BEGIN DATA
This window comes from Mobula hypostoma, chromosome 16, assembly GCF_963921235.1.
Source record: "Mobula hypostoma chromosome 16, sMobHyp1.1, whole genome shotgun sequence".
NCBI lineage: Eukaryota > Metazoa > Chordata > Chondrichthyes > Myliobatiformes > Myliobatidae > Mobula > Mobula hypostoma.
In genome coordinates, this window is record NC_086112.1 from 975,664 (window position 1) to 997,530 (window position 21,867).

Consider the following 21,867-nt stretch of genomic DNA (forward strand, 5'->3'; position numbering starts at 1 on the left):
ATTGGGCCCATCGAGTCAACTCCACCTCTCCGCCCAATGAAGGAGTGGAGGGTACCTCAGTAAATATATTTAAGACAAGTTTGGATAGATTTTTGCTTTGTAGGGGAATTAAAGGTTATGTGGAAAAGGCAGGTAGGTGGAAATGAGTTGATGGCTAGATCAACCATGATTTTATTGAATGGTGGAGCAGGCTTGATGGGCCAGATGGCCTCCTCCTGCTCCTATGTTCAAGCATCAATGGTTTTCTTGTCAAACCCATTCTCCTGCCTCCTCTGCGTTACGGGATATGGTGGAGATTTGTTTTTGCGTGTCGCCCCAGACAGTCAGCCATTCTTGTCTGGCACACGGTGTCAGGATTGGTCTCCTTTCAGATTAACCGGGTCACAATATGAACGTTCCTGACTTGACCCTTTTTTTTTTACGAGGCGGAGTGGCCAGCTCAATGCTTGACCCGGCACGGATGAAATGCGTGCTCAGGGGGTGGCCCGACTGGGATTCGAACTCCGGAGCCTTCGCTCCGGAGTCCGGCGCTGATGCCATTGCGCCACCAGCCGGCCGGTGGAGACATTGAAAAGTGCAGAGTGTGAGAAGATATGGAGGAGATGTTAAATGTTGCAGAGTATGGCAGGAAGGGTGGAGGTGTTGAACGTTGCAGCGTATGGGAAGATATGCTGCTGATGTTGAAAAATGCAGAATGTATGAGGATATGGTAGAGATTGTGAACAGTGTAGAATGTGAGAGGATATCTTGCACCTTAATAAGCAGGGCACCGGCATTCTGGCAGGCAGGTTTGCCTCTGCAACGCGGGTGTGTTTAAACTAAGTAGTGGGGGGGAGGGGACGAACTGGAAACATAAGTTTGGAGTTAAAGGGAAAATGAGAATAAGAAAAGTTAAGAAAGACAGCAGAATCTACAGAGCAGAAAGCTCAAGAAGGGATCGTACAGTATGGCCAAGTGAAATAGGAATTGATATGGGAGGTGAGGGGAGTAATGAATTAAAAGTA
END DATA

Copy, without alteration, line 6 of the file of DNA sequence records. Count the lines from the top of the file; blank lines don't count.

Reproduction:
ATTGGGCCCATCGAGTCAACTCCACCTCTCCGCCCAATGAAGGAGTGGAGGGTACCTCAGTAAATATATTTAAGACAAGTTTGGATAGATTTTTGCTTTGTAGGGGAATTAAAGGTTATGTGGAAAAGGCAGGTAGGTGGAAATGAGTTGATGGCTAGATCAACCATGATTTTATTGAATGGTGGAGCAGGCTTGATGGGCCAGATGGCCTCCTCCTGCTCCTATGTTCAAGCATCAATGGTTTTCTTGTCAAACCCATTCTCCTGCCTCCTCTGCGTTACGGGATATGGTGGAGATTTGTTTTTGCGTGTCGCCCCAGACAGTCAGCCATTCTTGTCTGGCACACGGTGTCAGGATTGGTCTCCTTTCAGATTAACCGGGTCACAATATGAACGTTCCTGACTTGACCCTTTTTTTTTTACGAGGCGGAGTGGCCAGCTCAATGCTTGACCCGGCACGGATGAAATGCGTGCTCAGGGGGTGGCCCGACTGGGATTCGAACTCCGGAGCCTTCGCTCCGGAGTCCGGCGCTGATGCCATTGCGCCACCAGCCGGCCGGTGGAGACATTGAAAAGTGCAGAGTGTGAGAAGATATGGAGGAGATGTTAAATGTTGCAGAGTATGGCAGGAAGGGTGGAGGTGTTGAACGTTGCAGCGTATGGGAAGATATGCTGCTGATGTTGAAAAATGCAGAATGTATGAGGATATGGTAGAGATTGTGAACAGTGTAGAATGTGAGAGGATATCTTGCACCTTAATAAGCAGGGCACCGGCATTCTGGCAGGCAGGTTTGCCTCTGCAACGCGGGTGTGTTTAAACTAAGTAGTGGGGGGGAGGGGACGAACTGGAAACATAAGTTTGGAGTTAAAGGGAAAATGAGAATAAGAAAAGTTAAGAAAGACAGCAGAATCTACAGAGCAGAAAGCTCAAGAAGGGATCGTACAGTATGGCCAAGTGAAATAGGAATTGATATGGGAGGTGAGGGGAGTAATGAATTAAAAGTA